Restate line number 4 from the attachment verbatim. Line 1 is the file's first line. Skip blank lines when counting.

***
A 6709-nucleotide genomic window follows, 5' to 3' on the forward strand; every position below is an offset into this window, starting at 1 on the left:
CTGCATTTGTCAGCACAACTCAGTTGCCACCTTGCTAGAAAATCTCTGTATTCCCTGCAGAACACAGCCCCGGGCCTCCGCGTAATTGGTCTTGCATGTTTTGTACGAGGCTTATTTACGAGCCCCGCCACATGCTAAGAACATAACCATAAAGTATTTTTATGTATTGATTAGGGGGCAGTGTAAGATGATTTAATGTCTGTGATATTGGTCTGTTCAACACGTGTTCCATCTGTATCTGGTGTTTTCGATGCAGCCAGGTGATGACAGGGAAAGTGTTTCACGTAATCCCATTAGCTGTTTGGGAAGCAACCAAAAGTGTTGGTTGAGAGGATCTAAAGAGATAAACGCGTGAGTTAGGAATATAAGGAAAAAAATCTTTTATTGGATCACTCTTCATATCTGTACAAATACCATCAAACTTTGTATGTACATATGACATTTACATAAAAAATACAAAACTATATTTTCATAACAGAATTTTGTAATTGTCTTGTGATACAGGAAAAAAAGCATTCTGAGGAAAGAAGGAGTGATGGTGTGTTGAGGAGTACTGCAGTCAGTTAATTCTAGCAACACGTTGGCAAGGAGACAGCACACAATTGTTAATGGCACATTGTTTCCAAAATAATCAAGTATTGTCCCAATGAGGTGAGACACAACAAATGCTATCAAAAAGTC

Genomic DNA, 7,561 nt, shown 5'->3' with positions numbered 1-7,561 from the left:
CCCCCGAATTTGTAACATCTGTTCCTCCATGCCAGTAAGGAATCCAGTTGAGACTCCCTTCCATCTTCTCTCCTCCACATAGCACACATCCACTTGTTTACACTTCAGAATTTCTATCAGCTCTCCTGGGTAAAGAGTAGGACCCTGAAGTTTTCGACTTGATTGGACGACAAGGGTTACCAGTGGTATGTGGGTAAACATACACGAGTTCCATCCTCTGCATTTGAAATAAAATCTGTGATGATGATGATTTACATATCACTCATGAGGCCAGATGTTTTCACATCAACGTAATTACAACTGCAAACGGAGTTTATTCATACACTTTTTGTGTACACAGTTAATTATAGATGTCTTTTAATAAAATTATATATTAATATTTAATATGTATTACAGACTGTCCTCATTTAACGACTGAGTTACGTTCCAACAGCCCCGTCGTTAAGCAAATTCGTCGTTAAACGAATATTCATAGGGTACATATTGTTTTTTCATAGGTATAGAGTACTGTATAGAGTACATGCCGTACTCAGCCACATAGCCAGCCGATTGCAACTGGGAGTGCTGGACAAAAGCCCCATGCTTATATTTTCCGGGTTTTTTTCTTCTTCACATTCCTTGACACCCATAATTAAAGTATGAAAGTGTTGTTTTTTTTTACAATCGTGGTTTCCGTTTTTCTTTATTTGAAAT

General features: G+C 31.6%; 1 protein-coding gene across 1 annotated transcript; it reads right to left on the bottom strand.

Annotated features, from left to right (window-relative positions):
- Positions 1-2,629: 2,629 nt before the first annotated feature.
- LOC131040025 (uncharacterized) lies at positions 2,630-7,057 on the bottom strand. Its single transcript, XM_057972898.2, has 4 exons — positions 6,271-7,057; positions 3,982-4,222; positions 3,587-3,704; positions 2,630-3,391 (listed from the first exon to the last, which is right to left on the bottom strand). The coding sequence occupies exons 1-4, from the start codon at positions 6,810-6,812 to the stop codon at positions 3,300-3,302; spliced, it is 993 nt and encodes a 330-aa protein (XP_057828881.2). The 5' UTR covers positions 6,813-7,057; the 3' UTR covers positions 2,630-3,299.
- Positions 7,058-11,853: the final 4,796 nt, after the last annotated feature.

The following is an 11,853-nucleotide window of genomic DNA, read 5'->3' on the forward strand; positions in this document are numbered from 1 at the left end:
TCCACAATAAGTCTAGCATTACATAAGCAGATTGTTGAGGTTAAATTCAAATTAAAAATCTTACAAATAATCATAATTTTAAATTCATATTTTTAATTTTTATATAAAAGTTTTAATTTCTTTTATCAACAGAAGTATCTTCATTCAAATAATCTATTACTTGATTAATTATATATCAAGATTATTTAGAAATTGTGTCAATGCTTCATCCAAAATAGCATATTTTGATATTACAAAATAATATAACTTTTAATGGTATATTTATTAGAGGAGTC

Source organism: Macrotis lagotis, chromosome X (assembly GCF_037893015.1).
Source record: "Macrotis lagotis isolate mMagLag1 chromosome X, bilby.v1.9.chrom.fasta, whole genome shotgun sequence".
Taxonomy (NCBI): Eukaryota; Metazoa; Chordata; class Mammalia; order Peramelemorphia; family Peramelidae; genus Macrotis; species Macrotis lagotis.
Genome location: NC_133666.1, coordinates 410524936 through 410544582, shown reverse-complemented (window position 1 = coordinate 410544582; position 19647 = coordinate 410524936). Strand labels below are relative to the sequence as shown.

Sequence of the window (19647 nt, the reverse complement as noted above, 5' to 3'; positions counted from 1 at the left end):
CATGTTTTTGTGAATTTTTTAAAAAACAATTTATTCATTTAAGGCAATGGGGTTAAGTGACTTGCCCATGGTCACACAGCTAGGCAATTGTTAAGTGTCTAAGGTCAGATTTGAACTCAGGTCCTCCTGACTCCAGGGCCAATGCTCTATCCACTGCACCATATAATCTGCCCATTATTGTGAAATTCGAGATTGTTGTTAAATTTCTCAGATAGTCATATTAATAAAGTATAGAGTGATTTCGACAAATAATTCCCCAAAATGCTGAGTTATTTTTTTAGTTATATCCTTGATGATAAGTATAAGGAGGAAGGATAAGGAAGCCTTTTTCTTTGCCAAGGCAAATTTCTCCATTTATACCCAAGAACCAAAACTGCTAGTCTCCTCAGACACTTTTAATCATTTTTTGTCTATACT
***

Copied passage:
CCCCCGAATTTGTAACATCTGTTCCTCCATGCCAGTAAGGAATCCAGTTGAGACTCCCTTCCATCTTCTCTCCTCCACATAGCACACATCCACTTGTTTACACTTCAGAATTTCTATCAGCTCTCCTGGGTAAAGAGTAGGACCCTGAAGTTTTCGACTTGATTGGACGACAAGGGTTACCAGTGGTATGTGGGTAAACATACACGAGTTCCATCCTCTGCATTTGAAATAAAATCTGTGATGATGATGATTTACATATCACTCATGAGGCCAGATGTTTTCACATCAACGTAATTACAACTGCAAACGGAGTTTATTCATACACTTTTTGTGTACACAGTTAATTATAGATGTCTTTTAATAAAATTATATATTAATATTTAATATGTATTACAGACTGTCCTCATTTAACGACTGAGTTACGTTCCAACAGCCCCGTCGTTAAGCAAATTCGTCGTTAAACGAATATTCATAGGGTACATATTGTTTTTTCATAGGTATAGAGTACTGTATAGAGTACATGCCGTACTCAGCCACATAGCCAGCCGATTGCAACTGGGAGTGCTGGACAAAAGCCCCATGCTTATATTTTCCGGGTTTTTTTCTTCTTCACATTCCTTGACACCCATAATTAAAGTATGAAAGTGTTGTTTTTTTTTACAATCGTGGTTTCCGTTTTTCTTTATTTGAAAT